Friday, February 12, 2016

How to get Published at Listverse: Waiting on a Response

Readers often contact me for tips on how to get published at Listverse so I thought I might post some general tips and guidelines, stuff you won't find in the Listverse Style Guide.

Let's get the obvious stuff out of the way. Your article has to be well-written, free of typos, and feature crisp, varied sentences. The shorter the sentence, the better, but too many short sentences and the writing will feel stilted. It's a balance, and the only way to get better is to practice.


Pro-tip: The less editing your list needs, the faster Listverse will respond to you. 


If your list is polished they will publish it so fast it will blister your toes. Many of my lists have been accepted and published within a span of three or four days. These are under ideal conditions, meaning your premise is interesting, your sources are good, and your entries match your premise. Good job.

I've seen a lot of people complaining on Facebook that Listverse is not responding to their submissions. This has happened to me and every Listverse author that I'm aware of, so don't feel too bad. There are a lot of reasons this happens and you can't know them all without being in an editor's head, but I will say that every time there has been a delay in their response — every time — my list has needed some work. And the more work needed, the longer the delay. I've noticed it goes something like this:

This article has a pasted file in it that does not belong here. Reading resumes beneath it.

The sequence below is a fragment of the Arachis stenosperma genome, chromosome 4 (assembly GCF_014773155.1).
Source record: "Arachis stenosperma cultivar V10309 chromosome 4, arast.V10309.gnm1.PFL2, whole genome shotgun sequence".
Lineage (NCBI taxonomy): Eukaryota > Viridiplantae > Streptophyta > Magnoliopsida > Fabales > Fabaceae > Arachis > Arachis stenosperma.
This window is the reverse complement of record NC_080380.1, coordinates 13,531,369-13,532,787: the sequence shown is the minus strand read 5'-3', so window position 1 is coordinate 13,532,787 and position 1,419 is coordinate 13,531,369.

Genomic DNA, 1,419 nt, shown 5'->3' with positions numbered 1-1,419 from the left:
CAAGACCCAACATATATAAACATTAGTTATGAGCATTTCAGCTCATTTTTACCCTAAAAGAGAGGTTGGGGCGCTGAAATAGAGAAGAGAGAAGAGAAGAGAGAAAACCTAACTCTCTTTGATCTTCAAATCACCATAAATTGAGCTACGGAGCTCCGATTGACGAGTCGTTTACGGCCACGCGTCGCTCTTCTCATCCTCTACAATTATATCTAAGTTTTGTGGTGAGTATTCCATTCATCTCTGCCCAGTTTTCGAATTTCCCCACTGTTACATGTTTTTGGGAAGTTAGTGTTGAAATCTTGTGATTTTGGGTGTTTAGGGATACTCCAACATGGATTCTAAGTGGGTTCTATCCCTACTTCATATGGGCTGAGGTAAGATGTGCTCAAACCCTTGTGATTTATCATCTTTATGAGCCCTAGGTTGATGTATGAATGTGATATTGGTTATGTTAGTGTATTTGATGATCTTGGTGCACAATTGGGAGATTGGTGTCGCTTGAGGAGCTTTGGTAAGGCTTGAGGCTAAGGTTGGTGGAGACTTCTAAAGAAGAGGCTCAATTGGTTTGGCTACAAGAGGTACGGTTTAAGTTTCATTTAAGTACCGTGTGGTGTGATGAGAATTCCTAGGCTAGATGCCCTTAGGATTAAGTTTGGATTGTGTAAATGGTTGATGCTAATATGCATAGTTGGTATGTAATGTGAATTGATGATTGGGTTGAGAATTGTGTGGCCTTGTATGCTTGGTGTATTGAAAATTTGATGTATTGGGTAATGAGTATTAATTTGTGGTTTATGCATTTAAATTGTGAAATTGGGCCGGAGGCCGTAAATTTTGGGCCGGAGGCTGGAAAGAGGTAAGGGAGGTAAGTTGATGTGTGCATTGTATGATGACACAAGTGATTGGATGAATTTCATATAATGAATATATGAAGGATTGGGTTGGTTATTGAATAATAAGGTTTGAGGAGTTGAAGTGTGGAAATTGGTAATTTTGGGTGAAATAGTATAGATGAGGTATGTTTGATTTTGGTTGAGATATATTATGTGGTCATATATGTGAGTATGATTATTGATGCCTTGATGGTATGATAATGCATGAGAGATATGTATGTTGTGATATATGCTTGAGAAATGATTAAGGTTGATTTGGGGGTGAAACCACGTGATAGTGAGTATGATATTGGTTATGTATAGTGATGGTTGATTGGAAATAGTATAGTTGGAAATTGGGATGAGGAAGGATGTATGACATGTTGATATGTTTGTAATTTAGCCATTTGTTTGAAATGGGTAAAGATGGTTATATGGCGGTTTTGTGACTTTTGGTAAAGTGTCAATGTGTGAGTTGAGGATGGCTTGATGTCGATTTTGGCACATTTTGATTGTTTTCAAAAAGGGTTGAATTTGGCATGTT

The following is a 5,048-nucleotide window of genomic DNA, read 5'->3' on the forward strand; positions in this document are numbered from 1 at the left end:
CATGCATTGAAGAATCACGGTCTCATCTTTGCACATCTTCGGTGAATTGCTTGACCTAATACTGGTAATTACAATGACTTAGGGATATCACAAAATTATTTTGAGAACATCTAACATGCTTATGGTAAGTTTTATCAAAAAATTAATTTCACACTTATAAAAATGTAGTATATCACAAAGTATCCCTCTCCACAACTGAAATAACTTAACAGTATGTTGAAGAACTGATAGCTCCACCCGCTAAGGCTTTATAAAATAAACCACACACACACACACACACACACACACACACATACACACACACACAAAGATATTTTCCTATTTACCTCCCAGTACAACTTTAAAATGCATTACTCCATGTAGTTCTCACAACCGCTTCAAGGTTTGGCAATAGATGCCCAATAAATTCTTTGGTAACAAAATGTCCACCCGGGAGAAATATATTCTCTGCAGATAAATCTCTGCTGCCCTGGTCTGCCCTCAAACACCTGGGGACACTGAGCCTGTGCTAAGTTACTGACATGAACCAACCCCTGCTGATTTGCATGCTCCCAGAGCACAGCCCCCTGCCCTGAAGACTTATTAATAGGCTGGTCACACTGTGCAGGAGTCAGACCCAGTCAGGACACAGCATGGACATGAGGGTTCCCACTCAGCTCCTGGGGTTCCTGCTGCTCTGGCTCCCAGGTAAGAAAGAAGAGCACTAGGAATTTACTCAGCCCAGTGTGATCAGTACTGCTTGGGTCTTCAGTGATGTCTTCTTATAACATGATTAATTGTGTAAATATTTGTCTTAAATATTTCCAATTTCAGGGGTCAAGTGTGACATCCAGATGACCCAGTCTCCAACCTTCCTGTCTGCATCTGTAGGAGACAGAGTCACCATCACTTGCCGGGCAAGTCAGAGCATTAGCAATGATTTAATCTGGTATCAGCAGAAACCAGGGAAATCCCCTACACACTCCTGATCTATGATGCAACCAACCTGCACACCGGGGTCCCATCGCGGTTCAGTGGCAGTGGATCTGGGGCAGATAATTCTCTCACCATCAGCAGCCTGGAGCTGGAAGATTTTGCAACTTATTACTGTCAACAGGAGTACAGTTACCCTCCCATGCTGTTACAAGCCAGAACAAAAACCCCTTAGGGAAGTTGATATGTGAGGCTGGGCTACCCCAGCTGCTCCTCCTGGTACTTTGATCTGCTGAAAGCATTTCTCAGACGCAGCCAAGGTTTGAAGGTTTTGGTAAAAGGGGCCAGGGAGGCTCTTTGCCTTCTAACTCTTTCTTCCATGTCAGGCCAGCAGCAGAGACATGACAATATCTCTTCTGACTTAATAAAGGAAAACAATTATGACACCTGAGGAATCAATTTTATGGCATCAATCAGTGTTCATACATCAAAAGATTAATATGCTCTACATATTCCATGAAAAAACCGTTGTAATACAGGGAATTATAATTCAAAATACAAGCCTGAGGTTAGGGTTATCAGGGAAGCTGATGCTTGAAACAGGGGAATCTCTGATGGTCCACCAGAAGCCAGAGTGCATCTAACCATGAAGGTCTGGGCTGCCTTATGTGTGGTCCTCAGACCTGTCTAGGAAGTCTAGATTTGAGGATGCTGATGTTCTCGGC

• Some sources need changing (but everything else is good) — a short delay, if any.
  • Some entries need replacing — a bit longer delay, maybe between 3-7 days.
  • The premise needs tweaking — Takes a while to get back to you. May have to send them a reminder email after two weeks and bug them about it. If this is the case, review your list and consider ways you can make it better before you re-submit and send that email.

You may be wondering, "Why is there any delay at all? Don't they respond to each list in the order received?"

No, they don't.


Pro-tip: Listverse does not respond to submissions in the order they are received. 


After I submitted my list on mystical cats, I heard nothing for a week or two. In the meantime my list on pirates had been accepted, published, and paid for. I assumed that there might be something wrong with the cat list so I rethought the premise, submitted a new version, and nudged them to look at it. Alex (an excellent editor) got back to me, said he liked the new premise and asked if I could replace two of the entries. And voila:

10 Strange and Mystical Cats People Believed In

Some of the editors are in college/university, which means that during some months of the year, like during exams, they don't have much time to give feedback to submissions. But they still need to post three lists a day. So the closer your list is to publishable quality, the faster it will be accepted.

Now how exactly do you get a list to publishable quality? Glad you asked.

In the coming posts I'll talk about easy ways to find sources for obscure information. How to link those sources so the editors can find them in mountains of text (which will decrease their response time). How you can take "the same obscure facts that are repeated all over the internet" and present them in new and interesting ways. How to summarize dry histories and make them exciting. And how to tell a story by writing a list.